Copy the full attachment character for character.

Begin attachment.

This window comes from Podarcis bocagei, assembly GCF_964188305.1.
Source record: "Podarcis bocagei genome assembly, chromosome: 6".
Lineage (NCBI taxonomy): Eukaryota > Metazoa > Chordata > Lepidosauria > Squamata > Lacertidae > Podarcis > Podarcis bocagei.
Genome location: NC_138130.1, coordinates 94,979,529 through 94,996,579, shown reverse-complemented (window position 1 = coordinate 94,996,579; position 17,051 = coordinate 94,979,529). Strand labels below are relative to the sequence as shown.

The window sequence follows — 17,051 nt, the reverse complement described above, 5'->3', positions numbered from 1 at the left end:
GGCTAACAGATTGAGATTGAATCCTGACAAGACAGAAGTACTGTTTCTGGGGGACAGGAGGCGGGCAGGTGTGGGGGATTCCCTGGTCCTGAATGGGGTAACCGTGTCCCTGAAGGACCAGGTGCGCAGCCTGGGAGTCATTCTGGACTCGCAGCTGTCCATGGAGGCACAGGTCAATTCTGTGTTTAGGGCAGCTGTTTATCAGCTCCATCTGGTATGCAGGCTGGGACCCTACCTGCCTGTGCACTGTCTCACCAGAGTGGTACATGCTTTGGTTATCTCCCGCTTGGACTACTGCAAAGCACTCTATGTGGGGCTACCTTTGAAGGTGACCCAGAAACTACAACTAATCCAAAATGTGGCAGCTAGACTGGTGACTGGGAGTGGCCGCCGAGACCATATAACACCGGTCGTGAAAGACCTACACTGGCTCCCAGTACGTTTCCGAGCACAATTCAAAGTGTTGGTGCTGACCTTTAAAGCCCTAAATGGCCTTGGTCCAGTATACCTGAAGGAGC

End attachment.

This window comes from Podarcis bocagei, assembly GCF_964188305.1.
Source record: "Podarcis bocagei genome assembly, chromosome: 6".
Lineage (NCBI taxonomy): Eukaryota > Metazoa > Chordata > Lepidosauria > Squamata > Lacertidae > Podarcis > Podarcis bocagei.
Genome location: NC_138130.1, coordinates 94,979,529 through 94,996,579, shown reverse-complemented (window position 1 = coordinate 94,996,579; position 17,051 = coordinate 94,979,529). Strand labels below are relative to the sequence as shown.

The window sequence follows — 17,051 nt, the reverse complement described above, 5'->3', positions numbered from 1 at the left end:
GGCTAACAGATTGAGATTGAATCCTGACAAGACAGAAGTACTGTTTCTGGGGGACAGGAGGCGGGCAGGTGTGGGGGATTCCCTGGTCCTGAATGGGGTAACCGTGTCCCTGAAGGACCAGGTGCGCAGCCTGGGAGTCATTCTGGACTCGCAGCTGTCCATGGAGGCACAGGTCAATTCTGTGTTTAGGGCAGCTGTTTATCAGCTCCATCTGGTATGCAGGCTGGGACCCTACCTGCCTGTGCACTGTCTCACCAGAGTGGTACATGCTTTGGTTATCTCCCGCTTGGACTACTGCAAAGCACTCTATGTGGGGCTACCTTTGAAGGTGACCCAGAAACTACAACTAATCCAAAATGTGGCAGCTAGACTGGTGACTGGGAGTGGCCGCCGAGACCATATAACACCGGTCGTGAAAGACCTACACTGGCTCCCAGTACGTTTCCGAGCACAATTCAAAGTGTTGGTGCTGACCTTTAAAGCCCTAAATGGCCTTGGTCCAGTATACCTGAAGGAGC